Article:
COLUMBIA—Reading and studying the Bible is a crucial part of developing an intimate relationship with Christ. But for too long, Catholics were not encouraged to read the Bible, according to Joe Paprocki, national consultant for faith formation at Loyola Press in Chicago.
His childhood was a classic example.
“Like all good Catholics we had a Bible, and like all good Catholics we never read it,” he said. “I tell that story and laugh as a way to keep from crying. Back then, Catholics were taught to keep a Bible in the home almost as an insurance policy, but weren’t taught to read it. I describe it as being biblically deprived.”
Paprocki was the featured speaker for “The Catholic Approach to the Bible: How Catholics Hear and Proclaim the Word,” a Feb. 6 education session sponsored by the Office of Catechesis and Christian Initiation for the Diocese of Charleston. The talk drew about 85 catechists, directors of religious education and parish volunteers to the St. Peter Church Bernardin Center.
He said it is significant that church teaching in recent years has emphasized the importance of reading and studying the Bible because of Scripture’s role in helping Catholics learn about the very foundations of their faith.
“Scripture summarizes God’s attempt to enter into a relationship with us,” he said. “Sometimes we think too much of the Bible as a history book or a science book. Through Scripture, God reveals himself in words and actions, all in hope of revealing himself to his people. He knows us intimately already and is inviting us to reciprocate. We go to the Bible to meet Jesus Christ. We find a relationship that is the key to salvation.”
Paprocki is the author of several books, including “The Bible Blueprint” and “A Well Built Faith: A Catholic’s Guide to Knowledge and Sharing What We Believe.” He also blogs about his work as a catechist at http://catechistsjourney.loyolapress.com.
He stressed that the Catholic approach to Scripture differs from some Protestants and other Christian groups who tend to view the Bible as an all-purpose answer book for even the smallest life situation.
“In Catholic tradition, the Bible is intended for us to pray with,” he said. “We study it so it will make our prayer more fruitful.”
Catholics also approach Scripture as one of the treasured foundations of their belief, along with church teaching and tradition through the magisterium.
Paprocki said this is a key difference from the Protestant tradition, which stresses the Bible as its only foundation, illustrated by the Latin term, sola scriptura.
He said there are also important differences between the way Protestant fundamentalists and Catholics interpret the Bible. Fundamentalists take every word of the Bible literally, while Catholics learn that Scripture contains both accurate history and truths illustrated with figurative language.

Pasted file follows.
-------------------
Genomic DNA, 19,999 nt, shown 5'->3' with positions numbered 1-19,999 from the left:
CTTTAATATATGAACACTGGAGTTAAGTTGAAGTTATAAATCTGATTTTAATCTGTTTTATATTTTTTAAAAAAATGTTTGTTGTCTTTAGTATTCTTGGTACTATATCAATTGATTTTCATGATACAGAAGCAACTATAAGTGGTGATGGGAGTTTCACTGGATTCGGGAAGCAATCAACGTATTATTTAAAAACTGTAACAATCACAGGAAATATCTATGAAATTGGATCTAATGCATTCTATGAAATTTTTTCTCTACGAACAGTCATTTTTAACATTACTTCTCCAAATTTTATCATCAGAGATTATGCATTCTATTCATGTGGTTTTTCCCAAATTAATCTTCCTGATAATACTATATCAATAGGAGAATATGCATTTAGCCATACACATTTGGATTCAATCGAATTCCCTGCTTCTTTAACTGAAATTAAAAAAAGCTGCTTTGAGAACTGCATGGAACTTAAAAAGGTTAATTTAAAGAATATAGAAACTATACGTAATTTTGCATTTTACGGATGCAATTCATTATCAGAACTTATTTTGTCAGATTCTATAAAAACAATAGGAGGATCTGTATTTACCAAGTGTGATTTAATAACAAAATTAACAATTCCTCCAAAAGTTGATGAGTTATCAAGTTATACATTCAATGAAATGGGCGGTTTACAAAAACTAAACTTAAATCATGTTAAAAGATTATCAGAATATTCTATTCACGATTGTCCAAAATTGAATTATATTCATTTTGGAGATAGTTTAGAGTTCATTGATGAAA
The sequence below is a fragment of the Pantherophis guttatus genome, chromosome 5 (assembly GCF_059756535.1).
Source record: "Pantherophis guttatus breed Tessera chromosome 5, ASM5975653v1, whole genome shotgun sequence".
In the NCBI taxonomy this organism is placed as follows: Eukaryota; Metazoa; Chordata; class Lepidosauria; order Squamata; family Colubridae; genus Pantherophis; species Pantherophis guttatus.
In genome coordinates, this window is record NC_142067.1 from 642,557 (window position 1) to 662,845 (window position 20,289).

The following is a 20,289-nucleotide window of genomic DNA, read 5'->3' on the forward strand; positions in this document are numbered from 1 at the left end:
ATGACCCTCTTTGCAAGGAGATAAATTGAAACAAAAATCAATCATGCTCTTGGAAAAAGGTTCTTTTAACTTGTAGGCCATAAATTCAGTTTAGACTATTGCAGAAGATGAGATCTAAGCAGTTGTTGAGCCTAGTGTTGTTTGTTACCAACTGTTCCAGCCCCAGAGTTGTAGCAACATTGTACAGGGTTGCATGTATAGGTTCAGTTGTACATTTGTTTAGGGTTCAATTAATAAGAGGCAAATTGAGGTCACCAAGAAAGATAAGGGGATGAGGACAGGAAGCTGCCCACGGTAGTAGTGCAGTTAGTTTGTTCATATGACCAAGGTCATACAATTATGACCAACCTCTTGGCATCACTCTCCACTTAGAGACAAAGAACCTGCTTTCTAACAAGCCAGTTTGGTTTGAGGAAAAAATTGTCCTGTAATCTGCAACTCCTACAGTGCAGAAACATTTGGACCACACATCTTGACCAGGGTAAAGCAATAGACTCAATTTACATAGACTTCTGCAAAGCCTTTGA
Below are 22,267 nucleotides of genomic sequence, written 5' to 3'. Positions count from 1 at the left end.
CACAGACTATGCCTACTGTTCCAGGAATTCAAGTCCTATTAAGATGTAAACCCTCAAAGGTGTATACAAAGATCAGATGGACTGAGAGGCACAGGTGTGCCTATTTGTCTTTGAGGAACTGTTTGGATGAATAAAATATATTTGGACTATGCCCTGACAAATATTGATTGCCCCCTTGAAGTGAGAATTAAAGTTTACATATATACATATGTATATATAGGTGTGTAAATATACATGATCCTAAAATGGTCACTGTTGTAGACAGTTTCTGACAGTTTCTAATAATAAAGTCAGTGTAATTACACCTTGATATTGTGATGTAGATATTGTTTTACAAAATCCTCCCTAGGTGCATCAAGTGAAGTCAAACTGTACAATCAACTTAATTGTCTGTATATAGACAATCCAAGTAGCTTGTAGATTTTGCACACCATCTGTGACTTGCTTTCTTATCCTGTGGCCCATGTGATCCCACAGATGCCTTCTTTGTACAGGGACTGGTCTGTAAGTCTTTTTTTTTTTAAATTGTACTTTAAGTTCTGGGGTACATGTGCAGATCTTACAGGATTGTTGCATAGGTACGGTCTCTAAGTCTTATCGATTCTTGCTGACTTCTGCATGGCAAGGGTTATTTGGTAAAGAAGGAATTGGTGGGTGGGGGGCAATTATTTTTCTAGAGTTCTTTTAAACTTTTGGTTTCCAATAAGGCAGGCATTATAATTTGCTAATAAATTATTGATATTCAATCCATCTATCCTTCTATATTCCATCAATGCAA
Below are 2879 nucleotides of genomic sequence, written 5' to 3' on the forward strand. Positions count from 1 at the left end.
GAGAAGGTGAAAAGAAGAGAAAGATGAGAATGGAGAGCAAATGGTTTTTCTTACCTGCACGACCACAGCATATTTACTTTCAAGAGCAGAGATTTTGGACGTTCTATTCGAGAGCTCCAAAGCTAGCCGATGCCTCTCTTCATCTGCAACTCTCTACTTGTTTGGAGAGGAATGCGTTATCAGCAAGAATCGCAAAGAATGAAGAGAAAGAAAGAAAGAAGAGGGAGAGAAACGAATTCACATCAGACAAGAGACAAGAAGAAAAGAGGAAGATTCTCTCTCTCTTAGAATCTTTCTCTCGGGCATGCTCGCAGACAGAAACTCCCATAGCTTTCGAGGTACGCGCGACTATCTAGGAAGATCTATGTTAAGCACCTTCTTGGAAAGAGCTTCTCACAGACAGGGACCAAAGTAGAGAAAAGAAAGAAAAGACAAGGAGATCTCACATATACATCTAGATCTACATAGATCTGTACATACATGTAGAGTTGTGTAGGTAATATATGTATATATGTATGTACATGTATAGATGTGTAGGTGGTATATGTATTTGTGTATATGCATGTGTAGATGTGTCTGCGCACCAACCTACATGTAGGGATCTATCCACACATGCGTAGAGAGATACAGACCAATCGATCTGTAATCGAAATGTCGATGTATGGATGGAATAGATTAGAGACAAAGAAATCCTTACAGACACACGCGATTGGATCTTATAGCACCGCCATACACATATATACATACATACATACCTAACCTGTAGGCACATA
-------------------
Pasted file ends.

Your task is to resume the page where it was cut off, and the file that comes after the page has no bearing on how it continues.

“The Catholic approach says we know not everything in the Bible was meant to be taken as fact,” he said. “Scripture sometimes employed the kind of figurative language we use all the time. That’s why when we read Scripture we need help. We need Bible commentaries, dictionaries and concordances. For anyone to think we can completely understand Scripture without help is extreme arrogance.”
He used the creation story in Genesis as an example. Fundamentalists, he said, will insist that God created the earth and the universe in seven 24-hour days, just as it is written in the book.
“We know that science clearly shows otherwise, and Catholics are taught Genesis does not seek to provide a scientific explanation of creation,” he said. “Through it, we learn that God creates good things and God blesses all of creation. We as Catholics don’t have to choose sides between creation and evolution, because we know that Genesis teaches us the religious truth of creation, while science teaches us how it came about.”
Another example is the story of Jonah being swallowed by a large fish.
“God gave us the story of Jonah to show us what happens when God invites us to follow his will and we run away,” he said. “He knew the story would teach us something important.”
Paprocki said while some Christians say God himself wrote every word of the Bible, Catholic teaching states that God inspired the writing and worked through the many varied authors.
“God’s fingerprints are all over it,” he said.
He described how to divide the Bible into specific sections so readers can understand the purpose of the books within them.
As an example, he said, the often complicated Old Testament is easier to understand when people realize the first five books, the Pentateuch, tell the story of the foundations of God’s relationship with the people of Israel. Books that convey history, wisdom and the writings of the prophets follow.
Paprocki said it’s important to learn how to find specific sections and stories in the Bible quickly, because then Scripture can be used more effectively in daily prayer.
The talk gave Rita Schoene, a catechist for young people at St. John the Beloved Church in Summerville, some new teaching tools.
“I feel like this has been a day of being saturated in the word of God,” she said. “I’ve realized what a wonderful opportunity I now have to teach children how to use the Bible in learning about their faith.”